When someone takes out an order of protection (“order”), the Davidson County Sheriff’s Office (“DCSO”) is responsible for serving the person the order is taken out against (respondent) with a copy of that order. This is called “notice.” Notice of the nature of the case against the person, when and where they can be heard and/or fight the case. Notice is vital to our constitutionally protected Due Process Rights under both the Federal and Tennessee Constitutions. Without proper notice, the court does not have the jurisdiction necessary to make any rulings against the respondent. Tennessee law requires that this service be done in person. (T.C.A. 36-3-605(c)). DCSO serves the orders by phone, which is a clear violation of Tennessee law, or at the very least, does not comply with Tennessee law.

On June 6, 2016 Judge Philip E. Smith, Fourth Circuit, issued an order finding that DCSO’s practice of service by phone renders service insufficient. When service is insufficient, the order and the subsequent violations and criminal charges resulting from those violations may be void. In a footnote, Judge Smith wrote:

“The Court is concerned that if this method of service of process is the current policy of the Davidson County Sheriff’s office, the courts of the Twentieth Judicial district may be entering Orders of Protection against respondents in violation of their due process rights. Additionally, because of the insufficiency of service of process personal jurisdiction would not be properly conferred upon the court resulting in many of the orders of protection being void. While Orders of Protection are civil in nature, violations can be tried by criminal contempt or by a violation warrant. If the Court is in fact correct in its analysis regarding the Sheriff’s Office Current method of service, then this Court is fearful that hundreds, if not thousands, of orders of protection and the corresponding criminal convictions thereon could be void as the courts never obtained personal jurisdiction over the respondent.” Footnote 1.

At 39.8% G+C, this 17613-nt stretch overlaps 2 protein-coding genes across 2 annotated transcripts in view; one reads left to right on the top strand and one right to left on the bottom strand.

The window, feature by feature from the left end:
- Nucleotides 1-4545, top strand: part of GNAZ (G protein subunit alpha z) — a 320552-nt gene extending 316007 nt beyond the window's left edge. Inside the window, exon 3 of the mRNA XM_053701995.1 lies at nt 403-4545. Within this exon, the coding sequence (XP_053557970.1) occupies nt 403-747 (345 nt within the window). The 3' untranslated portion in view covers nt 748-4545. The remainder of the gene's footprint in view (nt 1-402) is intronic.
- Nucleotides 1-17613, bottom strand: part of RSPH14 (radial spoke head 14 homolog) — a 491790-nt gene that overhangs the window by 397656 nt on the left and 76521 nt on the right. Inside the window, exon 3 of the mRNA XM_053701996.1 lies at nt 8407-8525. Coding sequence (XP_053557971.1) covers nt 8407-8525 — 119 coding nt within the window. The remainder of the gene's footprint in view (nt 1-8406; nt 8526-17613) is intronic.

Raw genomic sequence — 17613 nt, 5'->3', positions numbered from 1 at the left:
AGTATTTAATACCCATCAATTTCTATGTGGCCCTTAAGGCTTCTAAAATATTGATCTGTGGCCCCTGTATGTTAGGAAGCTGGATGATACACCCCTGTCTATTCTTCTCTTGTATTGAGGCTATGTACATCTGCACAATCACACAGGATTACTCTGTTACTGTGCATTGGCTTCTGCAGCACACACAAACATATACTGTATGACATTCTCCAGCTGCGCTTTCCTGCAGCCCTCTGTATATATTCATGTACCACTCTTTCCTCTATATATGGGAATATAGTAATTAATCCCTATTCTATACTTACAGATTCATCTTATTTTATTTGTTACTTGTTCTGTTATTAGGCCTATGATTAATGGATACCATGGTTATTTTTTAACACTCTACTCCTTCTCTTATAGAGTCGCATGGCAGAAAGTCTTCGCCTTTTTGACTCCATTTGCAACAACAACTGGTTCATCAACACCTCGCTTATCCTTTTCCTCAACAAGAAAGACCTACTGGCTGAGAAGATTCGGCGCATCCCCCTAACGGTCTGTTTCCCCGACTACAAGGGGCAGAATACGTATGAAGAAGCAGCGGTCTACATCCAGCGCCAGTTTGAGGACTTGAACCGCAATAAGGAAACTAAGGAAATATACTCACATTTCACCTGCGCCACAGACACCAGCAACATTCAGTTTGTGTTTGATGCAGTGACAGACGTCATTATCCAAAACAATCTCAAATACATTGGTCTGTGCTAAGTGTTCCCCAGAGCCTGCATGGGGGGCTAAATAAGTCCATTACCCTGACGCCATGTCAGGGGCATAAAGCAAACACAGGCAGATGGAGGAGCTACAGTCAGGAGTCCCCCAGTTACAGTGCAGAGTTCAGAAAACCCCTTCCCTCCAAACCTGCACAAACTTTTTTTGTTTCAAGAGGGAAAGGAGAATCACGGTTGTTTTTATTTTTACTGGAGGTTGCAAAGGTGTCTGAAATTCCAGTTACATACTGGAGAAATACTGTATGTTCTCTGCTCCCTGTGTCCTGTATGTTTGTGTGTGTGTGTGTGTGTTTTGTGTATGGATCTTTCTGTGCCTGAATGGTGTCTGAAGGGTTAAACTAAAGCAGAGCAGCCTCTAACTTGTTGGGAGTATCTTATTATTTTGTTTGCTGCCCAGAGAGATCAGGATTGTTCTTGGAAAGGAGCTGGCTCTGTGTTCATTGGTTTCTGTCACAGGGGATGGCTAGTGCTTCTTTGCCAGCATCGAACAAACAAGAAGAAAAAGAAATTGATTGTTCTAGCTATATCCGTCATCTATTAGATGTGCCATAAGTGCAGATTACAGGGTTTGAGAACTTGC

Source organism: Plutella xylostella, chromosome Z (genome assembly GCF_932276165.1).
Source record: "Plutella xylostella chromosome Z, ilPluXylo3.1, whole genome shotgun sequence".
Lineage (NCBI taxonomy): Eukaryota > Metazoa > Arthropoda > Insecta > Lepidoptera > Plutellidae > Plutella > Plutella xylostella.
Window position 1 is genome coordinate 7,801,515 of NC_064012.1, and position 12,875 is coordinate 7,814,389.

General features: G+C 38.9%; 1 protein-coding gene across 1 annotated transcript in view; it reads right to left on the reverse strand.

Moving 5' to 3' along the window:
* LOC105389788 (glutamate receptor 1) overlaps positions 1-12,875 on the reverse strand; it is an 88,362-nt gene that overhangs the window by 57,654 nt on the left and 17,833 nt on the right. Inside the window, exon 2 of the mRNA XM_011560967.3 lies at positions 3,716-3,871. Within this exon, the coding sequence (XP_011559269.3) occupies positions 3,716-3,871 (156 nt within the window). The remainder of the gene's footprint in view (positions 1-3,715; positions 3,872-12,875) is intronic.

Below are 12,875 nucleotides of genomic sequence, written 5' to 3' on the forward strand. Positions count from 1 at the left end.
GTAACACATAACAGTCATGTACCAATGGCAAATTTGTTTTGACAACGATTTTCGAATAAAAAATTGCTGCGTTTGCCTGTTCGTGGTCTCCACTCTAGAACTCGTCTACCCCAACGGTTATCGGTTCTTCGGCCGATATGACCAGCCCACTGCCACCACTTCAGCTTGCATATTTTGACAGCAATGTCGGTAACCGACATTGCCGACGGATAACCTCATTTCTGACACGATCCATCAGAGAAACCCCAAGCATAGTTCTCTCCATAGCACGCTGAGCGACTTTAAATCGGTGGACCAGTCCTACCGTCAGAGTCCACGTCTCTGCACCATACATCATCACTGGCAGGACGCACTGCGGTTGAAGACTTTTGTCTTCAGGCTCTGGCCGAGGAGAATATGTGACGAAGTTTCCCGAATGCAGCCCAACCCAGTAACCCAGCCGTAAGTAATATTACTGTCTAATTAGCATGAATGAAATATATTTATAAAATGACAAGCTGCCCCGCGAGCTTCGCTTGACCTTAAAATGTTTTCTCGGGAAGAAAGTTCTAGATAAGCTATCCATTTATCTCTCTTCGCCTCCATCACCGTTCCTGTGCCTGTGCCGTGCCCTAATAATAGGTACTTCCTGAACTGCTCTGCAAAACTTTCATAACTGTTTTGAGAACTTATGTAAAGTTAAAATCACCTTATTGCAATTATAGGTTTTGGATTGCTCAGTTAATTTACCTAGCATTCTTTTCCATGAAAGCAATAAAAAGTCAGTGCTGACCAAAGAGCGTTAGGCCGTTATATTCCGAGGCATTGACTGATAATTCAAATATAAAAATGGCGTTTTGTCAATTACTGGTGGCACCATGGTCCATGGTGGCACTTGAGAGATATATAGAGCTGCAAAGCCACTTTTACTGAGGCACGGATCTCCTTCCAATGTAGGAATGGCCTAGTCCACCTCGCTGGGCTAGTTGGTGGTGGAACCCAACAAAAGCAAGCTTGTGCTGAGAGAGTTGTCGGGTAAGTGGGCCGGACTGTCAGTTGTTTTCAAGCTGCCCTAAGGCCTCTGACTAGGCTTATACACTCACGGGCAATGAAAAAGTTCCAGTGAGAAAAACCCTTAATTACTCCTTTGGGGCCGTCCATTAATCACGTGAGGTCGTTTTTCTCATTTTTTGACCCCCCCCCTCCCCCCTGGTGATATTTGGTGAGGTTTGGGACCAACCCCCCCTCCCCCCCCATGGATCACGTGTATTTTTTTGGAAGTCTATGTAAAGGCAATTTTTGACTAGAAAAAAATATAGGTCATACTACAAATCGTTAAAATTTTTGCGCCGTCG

This order could invalidate thousands of orders of protection. If you or someone you know was served with an order of protection, violated that order of protection, and were convicted of criminal offenses due to those violations; you may be able to have those charges removed from your record. If you are currently dealing with criminal charges due to an order of protection, you may have a defense against the order and all the violations.

If you think this might apply to you, or someone you know, contact the Law Offices of Lords and Cate at 615-418-9814 or by email.